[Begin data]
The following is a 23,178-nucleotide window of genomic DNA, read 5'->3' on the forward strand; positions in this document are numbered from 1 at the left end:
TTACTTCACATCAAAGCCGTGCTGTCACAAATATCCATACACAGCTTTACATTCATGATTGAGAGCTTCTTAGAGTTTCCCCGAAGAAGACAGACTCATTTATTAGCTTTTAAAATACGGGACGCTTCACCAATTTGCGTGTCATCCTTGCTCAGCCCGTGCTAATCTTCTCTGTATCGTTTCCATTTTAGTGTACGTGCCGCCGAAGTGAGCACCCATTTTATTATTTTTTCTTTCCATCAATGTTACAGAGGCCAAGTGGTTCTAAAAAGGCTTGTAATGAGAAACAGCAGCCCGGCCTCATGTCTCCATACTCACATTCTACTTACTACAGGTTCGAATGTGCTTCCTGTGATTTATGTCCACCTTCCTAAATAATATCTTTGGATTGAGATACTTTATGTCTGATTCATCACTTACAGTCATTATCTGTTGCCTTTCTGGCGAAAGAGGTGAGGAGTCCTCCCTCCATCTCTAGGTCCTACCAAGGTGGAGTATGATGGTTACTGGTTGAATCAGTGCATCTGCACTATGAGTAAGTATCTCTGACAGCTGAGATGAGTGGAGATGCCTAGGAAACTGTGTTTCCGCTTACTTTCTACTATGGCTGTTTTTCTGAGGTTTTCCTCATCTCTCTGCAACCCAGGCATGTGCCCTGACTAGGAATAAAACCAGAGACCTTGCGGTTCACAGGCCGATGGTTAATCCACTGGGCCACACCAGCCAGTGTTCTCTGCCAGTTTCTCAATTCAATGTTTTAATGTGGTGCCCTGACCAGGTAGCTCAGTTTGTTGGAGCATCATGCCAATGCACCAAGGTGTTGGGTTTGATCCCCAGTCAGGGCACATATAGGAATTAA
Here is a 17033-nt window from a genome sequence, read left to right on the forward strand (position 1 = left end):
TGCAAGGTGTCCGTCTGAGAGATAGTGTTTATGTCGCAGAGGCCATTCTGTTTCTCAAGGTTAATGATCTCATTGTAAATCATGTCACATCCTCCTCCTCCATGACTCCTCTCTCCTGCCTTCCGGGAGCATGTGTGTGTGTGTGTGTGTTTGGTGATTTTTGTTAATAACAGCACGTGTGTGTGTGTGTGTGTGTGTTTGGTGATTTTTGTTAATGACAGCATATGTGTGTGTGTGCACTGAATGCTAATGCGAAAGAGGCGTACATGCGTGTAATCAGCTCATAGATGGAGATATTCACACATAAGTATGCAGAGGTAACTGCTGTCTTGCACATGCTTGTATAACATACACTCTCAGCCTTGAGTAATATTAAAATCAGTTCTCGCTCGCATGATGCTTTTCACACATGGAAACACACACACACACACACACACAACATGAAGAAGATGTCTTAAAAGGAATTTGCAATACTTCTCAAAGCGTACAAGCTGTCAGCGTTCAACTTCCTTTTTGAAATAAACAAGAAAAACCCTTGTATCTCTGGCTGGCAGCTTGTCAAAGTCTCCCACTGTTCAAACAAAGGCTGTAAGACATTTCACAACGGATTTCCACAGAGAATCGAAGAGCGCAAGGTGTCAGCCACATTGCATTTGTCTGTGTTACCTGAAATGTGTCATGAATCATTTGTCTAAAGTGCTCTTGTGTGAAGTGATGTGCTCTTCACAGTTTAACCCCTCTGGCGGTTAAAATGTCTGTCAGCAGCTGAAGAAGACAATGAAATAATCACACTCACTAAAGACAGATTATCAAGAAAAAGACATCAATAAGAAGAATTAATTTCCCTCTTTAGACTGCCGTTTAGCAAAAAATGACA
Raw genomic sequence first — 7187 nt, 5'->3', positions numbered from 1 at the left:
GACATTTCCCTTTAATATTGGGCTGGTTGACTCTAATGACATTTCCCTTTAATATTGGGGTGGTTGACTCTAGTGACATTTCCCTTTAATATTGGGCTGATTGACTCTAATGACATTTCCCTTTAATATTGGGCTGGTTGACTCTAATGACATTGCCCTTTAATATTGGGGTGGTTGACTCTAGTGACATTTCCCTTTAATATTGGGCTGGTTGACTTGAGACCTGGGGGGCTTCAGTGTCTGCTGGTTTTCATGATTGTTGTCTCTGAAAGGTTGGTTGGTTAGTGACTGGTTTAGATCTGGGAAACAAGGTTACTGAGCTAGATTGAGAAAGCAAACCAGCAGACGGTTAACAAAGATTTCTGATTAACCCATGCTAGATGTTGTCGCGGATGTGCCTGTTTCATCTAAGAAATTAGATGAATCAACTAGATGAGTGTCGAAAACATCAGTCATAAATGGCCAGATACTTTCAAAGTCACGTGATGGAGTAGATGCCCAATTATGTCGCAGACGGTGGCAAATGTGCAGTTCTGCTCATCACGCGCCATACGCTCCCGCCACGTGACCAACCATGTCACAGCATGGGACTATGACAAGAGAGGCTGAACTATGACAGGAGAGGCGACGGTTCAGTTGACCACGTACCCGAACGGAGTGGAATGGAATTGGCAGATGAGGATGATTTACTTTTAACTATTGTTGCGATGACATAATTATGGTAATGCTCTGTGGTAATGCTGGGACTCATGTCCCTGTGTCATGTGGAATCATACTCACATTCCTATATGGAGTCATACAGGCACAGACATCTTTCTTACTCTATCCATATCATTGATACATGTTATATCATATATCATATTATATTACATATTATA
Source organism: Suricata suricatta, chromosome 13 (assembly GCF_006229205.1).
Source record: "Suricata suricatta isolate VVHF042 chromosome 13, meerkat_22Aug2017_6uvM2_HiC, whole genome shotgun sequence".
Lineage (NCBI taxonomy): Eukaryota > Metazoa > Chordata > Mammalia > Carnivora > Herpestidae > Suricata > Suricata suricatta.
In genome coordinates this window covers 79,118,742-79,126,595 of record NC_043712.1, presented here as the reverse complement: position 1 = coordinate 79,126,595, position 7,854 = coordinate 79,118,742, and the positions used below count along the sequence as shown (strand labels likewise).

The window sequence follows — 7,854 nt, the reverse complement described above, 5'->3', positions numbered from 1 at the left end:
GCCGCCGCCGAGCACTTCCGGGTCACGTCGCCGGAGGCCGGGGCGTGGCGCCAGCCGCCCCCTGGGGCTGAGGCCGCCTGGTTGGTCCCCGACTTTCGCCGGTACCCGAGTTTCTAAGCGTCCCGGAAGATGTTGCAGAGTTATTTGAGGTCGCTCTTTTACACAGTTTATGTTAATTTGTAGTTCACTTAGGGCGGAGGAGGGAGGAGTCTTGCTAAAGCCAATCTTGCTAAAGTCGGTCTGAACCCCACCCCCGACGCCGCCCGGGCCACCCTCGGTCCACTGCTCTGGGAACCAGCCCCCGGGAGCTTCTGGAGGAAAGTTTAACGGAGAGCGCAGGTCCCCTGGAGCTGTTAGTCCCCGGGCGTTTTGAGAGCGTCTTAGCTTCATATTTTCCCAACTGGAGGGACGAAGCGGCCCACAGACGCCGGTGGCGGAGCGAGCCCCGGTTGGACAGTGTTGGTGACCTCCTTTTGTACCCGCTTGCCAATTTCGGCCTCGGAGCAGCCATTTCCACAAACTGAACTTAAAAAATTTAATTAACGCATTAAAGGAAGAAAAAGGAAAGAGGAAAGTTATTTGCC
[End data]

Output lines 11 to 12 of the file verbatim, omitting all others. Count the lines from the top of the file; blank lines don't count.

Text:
The window sequence follows — 7,854 nt, the reverse complement described above, 5'->3', positions numbered from 1 at the left end:
GCCGCCGCCGAGCACTTCCGGGTCACGTCGCCGGAGGCCGGGGCGTGGCGCCAGCCGCCCCCTGGGGCTGAGGCCGCCTGGTTGGTCCCCGACTTTCGCCGGTACCCGAGTTTCTAAGCGTCCCGGAAGATGTTGCAGAGTTATTTGAGGTCGCTCTTTTACACAGTTTATGTTAATTTGTAGTTCACTTAGGGCGGAGGAGGGAGGAGTCTTGCTAAAGCCAATCTTGCTAAAGTCGGTCTGAACCCCACCCCCGACGCCGCCCGGGCCACCCTCGGTCCACTGCTCTGGGAACCAGCCCCCGGGAGCTTCTGGAGGAAAGTTTAACGGAGAGCGCAGGTCCCCTGGAGCTGTTAGTCCCCGGGCGTTTTGAGAGCGTCTTAGCTTCATATTTTCCCAACTGGAGGGACGAAGCGGCCCACAGACGCCGGTGGCGGAGCGAGCCCCGGTTGGACAGTGTTGGTGACCTCCTTTTGTACCCGCTTGCCAATTTCGGCCTCGGAGCAGCCATTTCCACAAACTGAACTTAAAAAATTTAATTAACGCATTAAAGGAAGAAAAAGGAAAGAGGAAAGTTATTTGCC